The blasts occurred just one day after an ISIS terrorist carried out a deadly attack at a wedding celebration in Kabul. President Ashraf Ghani on Monday vowed to “eliminate” all safe havens for ISIS in Afghanistan. 


U.S. extends Huawei reprieve » Commerce Secretary Wilbur Ross said Monday that companies in the United States will have another 90 days to do business with Chinese tech giant Huawei.

ROSS: Some of the rural companies are dependent on Huawei, so we’re giving them a little more time to wean themselves off. 

The U.S. government blacklisted the company in May, deeming it a national security risk. But it granted a limited reprieve to support existing equipment and ease the burden on rural internet and wireless companies. That reprieve would have expired yesterday. 

But Ross also announced that the U.S. is blacklisting 46 more Huawei affiliates. 

ROSS: When something is added to the entity list, it means American companies cannot sell to it except if they get a specific license. 

Those 46 join 69 affiliates already affected by sanctions. 


U.S. secretly talks to Venezuela socialist boss » U.S. officials have reportedly made secret contact with Venezuela’s socialist party leader. That as close allies of disputed President Nicolás Maduro’s inner circle seek guarantees they won’t face prosecution if they give into growing demands to remove him. WORLD Radio’s Kristen Flavin reports. 

KRISTEN FLAVIN, REPORTER: Diosdado Cabello is widely considered the most powerful man in Venezuela after Maduro. The Associated Press reports he met last month in Caracas with someone in close contact with the U.S. government and that a second meeting is in the works. The AP said that’s according to a “senior Trump administration official.”

The official spoke on the condition of anonymity. It’s not clear whether the talks have Maduro’s approval.

Cabello has seen his influence in the government and security forces expand as Maduro’s grip on power weakens. But U.S. officials have accused him of massive corruption, involvement in drug trafficking, and even death threats against a U.S. senator.

Other Venezuelan insiders are secretly talking as well, according to AP. And the U.S. wants to hear what it would take for them to abandon Maduro and support a transition plan.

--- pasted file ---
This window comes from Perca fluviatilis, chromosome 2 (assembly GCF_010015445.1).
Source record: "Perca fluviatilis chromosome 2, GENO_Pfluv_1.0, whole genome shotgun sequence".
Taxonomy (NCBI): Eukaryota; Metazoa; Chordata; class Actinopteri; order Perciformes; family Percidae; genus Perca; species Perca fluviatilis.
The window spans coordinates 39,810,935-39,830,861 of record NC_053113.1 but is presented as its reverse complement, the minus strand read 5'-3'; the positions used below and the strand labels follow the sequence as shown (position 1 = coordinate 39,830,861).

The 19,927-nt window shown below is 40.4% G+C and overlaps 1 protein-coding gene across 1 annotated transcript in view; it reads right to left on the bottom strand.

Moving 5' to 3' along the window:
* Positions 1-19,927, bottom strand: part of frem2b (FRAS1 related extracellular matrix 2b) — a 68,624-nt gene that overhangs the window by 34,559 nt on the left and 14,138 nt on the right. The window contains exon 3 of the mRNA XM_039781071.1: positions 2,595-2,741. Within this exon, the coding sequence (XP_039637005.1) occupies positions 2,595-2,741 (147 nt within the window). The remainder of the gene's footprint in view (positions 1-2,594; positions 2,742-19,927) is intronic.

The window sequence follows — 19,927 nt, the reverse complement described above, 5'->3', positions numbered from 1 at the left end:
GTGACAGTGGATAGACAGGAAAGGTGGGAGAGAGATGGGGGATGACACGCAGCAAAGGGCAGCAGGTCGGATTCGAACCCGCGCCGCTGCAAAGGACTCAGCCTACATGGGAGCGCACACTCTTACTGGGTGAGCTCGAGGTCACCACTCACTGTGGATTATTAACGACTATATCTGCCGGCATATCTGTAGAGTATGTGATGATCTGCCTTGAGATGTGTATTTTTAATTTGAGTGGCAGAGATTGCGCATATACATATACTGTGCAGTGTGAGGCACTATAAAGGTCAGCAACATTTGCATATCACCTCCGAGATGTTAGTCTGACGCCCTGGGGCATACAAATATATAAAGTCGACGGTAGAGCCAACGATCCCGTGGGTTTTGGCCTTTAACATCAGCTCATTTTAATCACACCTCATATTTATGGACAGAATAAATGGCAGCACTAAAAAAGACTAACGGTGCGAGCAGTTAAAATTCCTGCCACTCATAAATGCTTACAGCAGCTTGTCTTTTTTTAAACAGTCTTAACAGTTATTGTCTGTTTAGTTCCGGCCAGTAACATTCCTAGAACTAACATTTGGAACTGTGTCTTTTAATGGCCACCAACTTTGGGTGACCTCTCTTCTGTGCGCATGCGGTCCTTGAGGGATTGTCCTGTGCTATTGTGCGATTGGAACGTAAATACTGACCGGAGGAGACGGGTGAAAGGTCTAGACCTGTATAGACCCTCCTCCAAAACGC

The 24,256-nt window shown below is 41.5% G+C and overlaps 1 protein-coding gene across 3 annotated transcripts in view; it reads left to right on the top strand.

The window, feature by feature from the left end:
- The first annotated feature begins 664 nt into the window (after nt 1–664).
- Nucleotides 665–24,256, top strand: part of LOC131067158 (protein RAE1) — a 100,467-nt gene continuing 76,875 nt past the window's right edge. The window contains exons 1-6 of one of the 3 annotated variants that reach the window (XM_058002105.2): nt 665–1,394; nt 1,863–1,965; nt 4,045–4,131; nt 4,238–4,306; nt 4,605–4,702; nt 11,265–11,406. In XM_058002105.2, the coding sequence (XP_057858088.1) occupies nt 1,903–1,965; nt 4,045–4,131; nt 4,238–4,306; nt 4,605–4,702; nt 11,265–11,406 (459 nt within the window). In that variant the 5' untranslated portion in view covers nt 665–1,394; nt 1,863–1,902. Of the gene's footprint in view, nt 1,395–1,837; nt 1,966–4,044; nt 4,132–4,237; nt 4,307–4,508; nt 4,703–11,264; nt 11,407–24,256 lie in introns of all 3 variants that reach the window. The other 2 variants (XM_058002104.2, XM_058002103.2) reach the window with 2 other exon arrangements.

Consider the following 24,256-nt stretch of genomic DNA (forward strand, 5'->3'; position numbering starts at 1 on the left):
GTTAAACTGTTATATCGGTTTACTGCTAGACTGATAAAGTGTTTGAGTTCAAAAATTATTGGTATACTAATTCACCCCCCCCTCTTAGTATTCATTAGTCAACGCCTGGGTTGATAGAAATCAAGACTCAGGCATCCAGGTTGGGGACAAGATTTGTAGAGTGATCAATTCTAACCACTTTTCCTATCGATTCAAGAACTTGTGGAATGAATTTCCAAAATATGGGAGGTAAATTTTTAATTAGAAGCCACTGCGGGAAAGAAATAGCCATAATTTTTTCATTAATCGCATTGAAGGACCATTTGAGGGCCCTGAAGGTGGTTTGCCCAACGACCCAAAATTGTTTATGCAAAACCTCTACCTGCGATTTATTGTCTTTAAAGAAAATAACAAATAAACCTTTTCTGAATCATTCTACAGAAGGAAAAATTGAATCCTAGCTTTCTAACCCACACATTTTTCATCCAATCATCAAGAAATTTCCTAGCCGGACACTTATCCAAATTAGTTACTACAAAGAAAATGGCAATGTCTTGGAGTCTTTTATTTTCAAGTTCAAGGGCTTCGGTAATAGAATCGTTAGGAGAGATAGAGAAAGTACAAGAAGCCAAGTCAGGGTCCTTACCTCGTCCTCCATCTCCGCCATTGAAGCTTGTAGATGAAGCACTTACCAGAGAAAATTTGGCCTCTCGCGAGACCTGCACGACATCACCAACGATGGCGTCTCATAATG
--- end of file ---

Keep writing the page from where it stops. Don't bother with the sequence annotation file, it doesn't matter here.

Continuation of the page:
Reporting for WORLD Radio, I’m Kristen Flavin.


(AP Photo/Richard Drew) New York Police Department Commissioner James P. O’Neill speaks during a news conference at NYPD headquarters, Monday, Aug. 19, 2019. 

WORLD Radio transcripts are created on a rush deadline. This text may not be in its final form and may be updated or revised in the future. Accuracy and availability may vary. The authoritative record of WORLD Radio programming is the audio record.

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One comment on “Tuesday morning news: August 20, 2019

  1. Sayaka says:

    ” The officer’s attorney disputed that description. Chokeholds are banned by NYPD policy, but they’re not illegal.”

    Other than semantics, tell us what the definition and difference of “banned” and “illegal” are.

    This is nothing more than another abuse of the American justice system. Any wonder why you have a gangster mentality in police departments? Thugs like Pantaleo get away with murder, (literally), and unscrupulous attorneys, (who are suppose to uphold the law), engineer excuses for these thugs to circumvent the law. What is the point of having any law at all?

    Just firing Pantaleo isn’t going to correct the situation, although the New York City Police Commissioner James O’Neill thinks it will deflect any more criticism of the NYPD. You still have a several thousand more mentally retarded thugs within the NYPD that would do the same.

    The officer should have been imprisoned for murder, and his attorney should be “banned” from ever practicing law again. That would set the stage for an entire cleanup of the NYPD, including the commissioner, James O’Neill.